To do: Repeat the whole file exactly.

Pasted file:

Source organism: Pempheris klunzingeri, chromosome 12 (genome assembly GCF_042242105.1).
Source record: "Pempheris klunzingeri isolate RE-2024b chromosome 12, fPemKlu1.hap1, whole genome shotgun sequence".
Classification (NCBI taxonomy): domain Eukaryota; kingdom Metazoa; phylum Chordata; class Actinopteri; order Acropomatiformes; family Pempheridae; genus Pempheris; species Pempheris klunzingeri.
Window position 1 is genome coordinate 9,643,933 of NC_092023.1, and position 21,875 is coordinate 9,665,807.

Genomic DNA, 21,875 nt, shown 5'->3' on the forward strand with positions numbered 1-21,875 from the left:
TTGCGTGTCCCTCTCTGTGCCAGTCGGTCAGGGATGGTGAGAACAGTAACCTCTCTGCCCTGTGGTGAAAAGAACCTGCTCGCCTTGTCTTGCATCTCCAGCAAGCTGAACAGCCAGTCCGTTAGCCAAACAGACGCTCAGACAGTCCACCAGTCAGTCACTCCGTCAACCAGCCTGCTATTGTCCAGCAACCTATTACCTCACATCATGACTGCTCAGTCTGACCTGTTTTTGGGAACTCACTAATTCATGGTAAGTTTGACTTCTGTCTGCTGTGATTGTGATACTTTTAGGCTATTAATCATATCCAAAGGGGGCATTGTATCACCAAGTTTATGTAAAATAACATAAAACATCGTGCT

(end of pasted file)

Source organism: Pempheris klunzingeri, chromosome 12 (genome assembly GCF_042242105.1).
Source record: "Pempheris klunzingeri isolate RE-2024b chromosome 12, fPemKlu1.hap1, whole genome shotgun sequence".
Classification (NCBI taxonomy): domain Eukaryota; kingdom Metazoa; phylum Chordata; class Actinopteri; order Acropomatiformes; family Pempheridae; genus Pempheris; species Pempheris klunzingeri.
Window position 1 is genome coordinate 9,643,933 of NC_092023.1, and position 21,875 is coordinate 9,665,807.

Genomic DNA, 21,875 nt, shown 5'->3' on the forward strand with positions numbered 1-21,875 from the left:
TTGCGTGTCCCTCTCTGTGCCAGTCGGTCAGGGATGGTGAGAACAGTAACCTCTCTGCCCTGTGGTGAAAAGAACCTGCTCGCCTTGTCTTGCATCTCCAGCAAGCTGAACAGCCAGTCCGTTAGCCAAACAGACGCTCAGACAGTCCACCAGTCAGTCACTCCGTCAACCAGCCTGCTATTGTCCAGCAACCTATTACCTCACATCATGACTGCTCAGTCTGACCTGTTTTTGGGAACTCACTAATTCATGGTAAGTTTGACTTCTGTCTGCTGTGATTGTGATACTTTTAGGCTATTAATCATATCCAAAGGGGGCATTGTATCACCAAGTTTATGTAAAATAACATAAAACATCGTGCT